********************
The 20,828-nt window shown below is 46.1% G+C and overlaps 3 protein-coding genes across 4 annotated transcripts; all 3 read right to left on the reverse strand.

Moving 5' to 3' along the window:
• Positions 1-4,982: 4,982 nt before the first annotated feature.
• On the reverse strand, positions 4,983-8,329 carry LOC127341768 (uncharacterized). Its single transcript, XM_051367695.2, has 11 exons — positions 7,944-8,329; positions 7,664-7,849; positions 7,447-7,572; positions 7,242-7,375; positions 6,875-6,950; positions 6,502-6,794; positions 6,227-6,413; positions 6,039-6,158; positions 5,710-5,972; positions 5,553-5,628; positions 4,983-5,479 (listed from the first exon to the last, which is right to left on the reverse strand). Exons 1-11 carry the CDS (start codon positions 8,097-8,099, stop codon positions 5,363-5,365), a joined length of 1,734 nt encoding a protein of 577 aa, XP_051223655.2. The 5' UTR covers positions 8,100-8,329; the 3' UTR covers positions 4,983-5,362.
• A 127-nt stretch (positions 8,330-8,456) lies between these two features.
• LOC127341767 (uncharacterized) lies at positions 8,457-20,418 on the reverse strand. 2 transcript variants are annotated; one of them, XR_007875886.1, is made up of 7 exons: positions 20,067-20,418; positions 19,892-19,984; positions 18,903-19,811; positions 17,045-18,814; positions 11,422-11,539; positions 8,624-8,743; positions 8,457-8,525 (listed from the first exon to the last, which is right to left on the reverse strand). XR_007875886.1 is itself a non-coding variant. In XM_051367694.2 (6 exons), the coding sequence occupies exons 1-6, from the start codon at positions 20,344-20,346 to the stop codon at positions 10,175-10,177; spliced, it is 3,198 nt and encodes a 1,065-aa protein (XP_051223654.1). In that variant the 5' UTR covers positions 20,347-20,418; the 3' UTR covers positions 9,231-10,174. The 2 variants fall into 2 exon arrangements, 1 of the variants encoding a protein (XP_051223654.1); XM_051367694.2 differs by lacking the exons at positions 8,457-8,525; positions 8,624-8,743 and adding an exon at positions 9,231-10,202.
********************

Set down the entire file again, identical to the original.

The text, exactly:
The 20,828-nt window shown below is 46.1% G+C and overlaps 3 protein-coding genes across 4 annotated transcripts; all 3 read right to left on the reverse strand.

Moving 5' to 3' along the window:
• Positions 1-4,982: 4,982 nt before the first annotated feature.
• On the reverse strand, positions 4,983-8,329 carry LOC127341768 (uncharacterized). Its single transcript, XM_051367695.2, has 11 exons — positions 7,944-8,329; positions 7,664-7,849; positions 7,447-7,572; positions 7,242-7,375; positions 6,875-6,950; positions 6,502-6,794; positions 6,227-6,413; positions 6,039-6,158; positions 5,710-5,972; positions 5,553-5,628; positions 4,983-5,479 (listed from the first exon to the last, which is right to left on the reverse strand). Exons 1-11 carry the CDS (start codon positions 8,097-8,099, stop codon positions 5,363-5,365), a joined length of 1,734 nt encoding a protein of 577 aa, XP_051223655.2. The 5' UTR covers positions 8,100-8,329; the 3' UTR covers positions 4,983-5,362.
• A 127-nt stretch (positions 8,330-8,456) lies between these two features.
• LOC127341767 (uncharacterized) lies at positions 8,457-20,418 on the reverse strand. 2 transcript variants are annotated; one of them, XR_007875886.1, is made up of 7 exons: positions 20,067-20,418; positions 19,892-19,984; positions 18,903-19,811; positions 17,045-18,814; positions 11,422-11,539; positions 8,624-8,743; positions 8,457-8,525 (listed from the first exon to the last, which is right to left on the reverse strand). XR_007875886.1 is itself a non-coding variant. In XM_051367694.2 (6 exons), the coding sequence occupies exons 1-6, from the start codon at positions 20,344-20,346 to the stop codon at positions 10,175-10,177; spliced, it is 3,198 nt and encodes a 1,065-aa protein (XP_051223654.1). In that variant the 5' UTR covers positions 20,347-20,418; the 3' UTR covers positions 9,231-10,174. The 2 variants fall into 2 exon arrangements, 1 of the variants encoding a protein (XP_051223654.1); XM_051367694.2 differs by lacking the exons at positions 8,457-8,525; positions 8,624-8,743 and adding an exon at positions 9,231-10,202.